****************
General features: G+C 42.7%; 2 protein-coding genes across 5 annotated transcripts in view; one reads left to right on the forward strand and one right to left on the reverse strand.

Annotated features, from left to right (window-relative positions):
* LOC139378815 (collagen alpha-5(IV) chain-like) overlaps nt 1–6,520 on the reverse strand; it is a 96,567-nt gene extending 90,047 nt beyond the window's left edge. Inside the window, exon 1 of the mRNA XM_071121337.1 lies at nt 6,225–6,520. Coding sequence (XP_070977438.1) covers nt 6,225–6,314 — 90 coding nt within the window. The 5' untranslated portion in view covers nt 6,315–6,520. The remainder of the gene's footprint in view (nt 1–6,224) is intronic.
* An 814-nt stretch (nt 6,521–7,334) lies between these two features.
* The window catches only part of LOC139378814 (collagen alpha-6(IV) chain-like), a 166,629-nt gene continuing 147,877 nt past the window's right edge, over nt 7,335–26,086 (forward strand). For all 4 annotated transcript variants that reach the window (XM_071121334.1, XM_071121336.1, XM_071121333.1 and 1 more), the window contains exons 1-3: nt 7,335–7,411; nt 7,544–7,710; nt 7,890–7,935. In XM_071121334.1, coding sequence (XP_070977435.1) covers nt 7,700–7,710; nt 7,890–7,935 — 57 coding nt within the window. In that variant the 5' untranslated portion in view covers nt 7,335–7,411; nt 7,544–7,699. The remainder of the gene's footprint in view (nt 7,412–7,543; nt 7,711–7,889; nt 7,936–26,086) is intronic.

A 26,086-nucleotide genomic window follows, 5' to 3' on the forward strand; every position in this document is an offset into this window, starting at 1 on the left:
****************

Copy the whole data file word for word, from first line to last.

General features: G+C 42.7%; 2 protein-coding genes across 5 annotated transcripts in view; one reads left to right on the forward strand and one right to left on the reverse strand.

Annotated features, from left to right (window-relative positions):
* LOC139378815 (collagen alpha-5(IV) chain-like) overlaps nt 1–6,520 on the reverse strand; it is a 96,567-nt gene extending 90,047 nt beyond the window's left edge. Inside the window, exon 1 of the mRNA XM_071121337.1 lies at nt 6,225–6,520. Coding sequence (XP_070977438.1) covers nt 6,225–6,314 — 90 coding nt within the window. The 5' untranslated portion in view covers nt 6,315–6,520. The remainder of the gene's footprint in view (nt 1–6,224) is intronic.
* An 814-nt stretch (nt 6,521–7,334) lies between these two features.
* The window catches only part of LOC139378814 (collagen alpha-6(IV) chain-like), a 166,629-nt gene continuing 147,877 nt past the window's right edge, over nt 7,335–26,086 (forward strand). For all 4 annotated transcript variants that reach the window (XM_071121334.1, XM_071121336.1, XM_071121333.1 and 1 more), the window contains exons 1-3: nt 7,335–7,411; nt 7,544–7,710; nt 7,890–7,935. In XM_071121334.1, coding sequence (XP_070977435.1) covers nt 7,700–7,710; nt 7,890–7,935 — 57 coding nt within the window. In that variant the 5' untranslated portion in view covers nt 7,335–7,411; nt 7,544–7,699. The remainder of the gene's footprint in view (nt 7,412–7,543; nt 7,711–7,889; nt 7,936–26,086) is intronic.

A 26,086-nucleotide genomic window follows, 5' to 3' on the forward strand; every position in this document is an offset into this window, starting at 1 on the left: